So, don't stop your ears up to God's voice.  When things get bad, look up to God.  And pray for your enemies.

Thursday, November 18, 2021

Does God Really Know Everything?

Introduction If God knows everything, do we really have the freedom to make our own choices?

I don’t have all the answers, but I’ve been a pastor for 2 decades--thinking about the mysteries of God, the Bible, and the Christian faith.  So in this series, I’ll do my best to share something that will help you grow and be fruitful.  

Post your questions in the comments and I may answer them in future articles.

In this post, I want to answer the question:

If God knows everything, do we really have the freedom to make our own choices?

So let’s get into it.

This question deals with 2 Christian teachings that seem to contradict each other. One is God’s omniscience:  which is a fancy way to say God knows everything.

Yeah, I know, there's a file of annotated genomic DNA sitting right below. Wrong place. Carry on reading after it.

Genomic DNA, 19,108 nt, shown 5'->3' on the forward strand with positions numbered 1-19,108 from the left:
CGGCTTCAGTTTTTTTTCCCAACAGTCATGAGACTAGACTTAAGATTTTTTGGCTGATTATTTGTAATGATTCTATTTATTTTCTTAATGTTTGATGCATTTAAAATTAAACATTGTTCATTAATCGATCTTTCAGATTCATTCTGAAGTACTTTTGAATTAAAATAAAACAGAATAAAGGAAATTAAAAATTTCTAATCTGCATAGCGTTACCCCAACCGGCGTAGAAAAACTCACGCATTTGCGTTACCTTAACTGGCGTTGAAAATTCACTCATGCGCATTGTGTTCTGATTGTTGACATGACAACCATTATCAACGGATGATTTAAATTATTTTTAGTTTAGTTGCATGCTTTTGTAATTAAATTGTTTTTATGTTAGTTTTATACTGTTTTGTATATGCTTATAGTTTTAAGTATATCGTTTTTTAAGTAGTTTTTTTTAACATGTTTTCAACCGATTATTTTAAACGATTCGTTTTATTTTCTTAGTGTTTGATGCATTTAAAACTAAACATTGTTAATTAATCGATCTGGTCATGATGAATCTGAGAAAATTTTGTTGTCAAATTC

The other teaching is free willthe idea that God gives people the freedom to make their own choices.

But…  If God knows everything (is “omniscient”) how can people really have free will to make their own choices?

This is a question Christians have debated for thousands of years.  I’m not going to solve this mystery in one short blog. Sorry. I can, however, give you the major ways people deal with this delimah and share some of the ramifications of each school of thought. Finally, I will share the way I personally think about this problem.

The first school of thought is predestination.

Predestination says God knows everything that’s going to happen because

He has already planned it and predetermined it. This is the way someone is thinking when they say something like, “God gives everyone a certain number of days to live and when it’s your time to go, it’s just your time. You can’t do anything about it.”